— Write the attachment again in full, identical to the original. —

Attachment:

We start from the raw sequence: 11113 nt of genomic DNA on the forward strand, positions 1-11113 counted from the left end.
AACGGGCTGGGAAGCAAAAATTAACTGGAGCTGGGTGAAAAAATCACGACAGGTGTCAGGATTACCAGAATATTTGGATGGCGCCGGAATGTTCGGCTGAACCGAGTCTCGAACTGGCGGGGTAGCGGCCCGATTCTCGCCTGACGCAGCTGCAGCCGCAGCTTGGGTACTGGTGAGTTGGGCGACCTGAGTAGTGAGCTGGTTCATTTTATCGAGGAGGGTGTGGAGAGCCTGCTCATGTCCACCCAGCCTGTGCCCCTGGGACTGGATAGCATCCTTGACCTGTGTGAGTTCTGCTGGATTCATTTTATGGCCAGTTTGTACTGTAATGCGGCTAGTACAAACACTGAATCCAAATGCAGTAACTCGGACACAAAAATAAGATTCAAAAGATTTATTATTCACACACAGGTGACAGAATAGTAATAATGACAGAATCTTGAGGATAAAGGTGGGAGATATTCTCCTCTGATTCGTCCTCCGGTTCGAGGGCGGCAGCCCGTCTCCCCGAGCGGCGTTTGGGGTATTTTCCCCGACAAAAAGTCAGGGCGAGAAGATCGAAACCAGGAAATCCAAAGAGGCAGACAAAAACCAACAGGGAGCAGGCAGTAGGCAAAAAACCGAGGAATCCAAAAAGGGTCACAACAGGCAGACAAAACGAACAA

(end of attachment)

We start from the raw sequence: 11113 nt of genomic DNA on the forward strand, positions 1-11113 counted from the left end.
AACGGGCTGGGAAGCAAAAATTAACTGGAGCTGGGTGAAAAAATCACGACAGGTGTCAGGATTACCAGAATATTTGGATGGCGCCGGAATGTTCGGCTGAACCGAGTCTCGAACTGGCGGGGTAGCGGCCCGATTCTCGCCTGACGCAGCTGCAGCCGCAGCTTGGGTACTGGTGAGTTGGGCGACCTGAGTAGTGAGCTGGTTCATTTTATCGAGGAGGGTGTGGAGAGCCTGCTCATGTCCACCCAGCCTGTGCCCCTGGGACTGGATAGCATCCTTGACCTGTGTGAGTTCTGCTGGATTCATTTTATGGCCAGTTTGTACTGTAATGCGGCTAGTACAAACACTGAATCCAAATGCAGTAACTCGGACACAAAAATAAGATTCAAAAGATTTATTATTCACACACAGGTGACAGAATAGTAATAATGACAGAATCTTGAGGATAAAGGTGGGAGATATTCTCCTCTGATTCGTCCTCCGGTTCGAGGGCGGCAGCCCGTCTCCCCGAGCGGCGTTTGGGGTATTTTCCCCGACAAAAAGTCAGGGCGAGAAGATCGAAACCAGGAAATCCAAAGAGGCAGACAAAAACCAACAGGGAGCAGGCAGTAGGCAAAAAACCGAGGAATCCAAAAAGGGTCACAACAGGCAGACAAAACGAACAA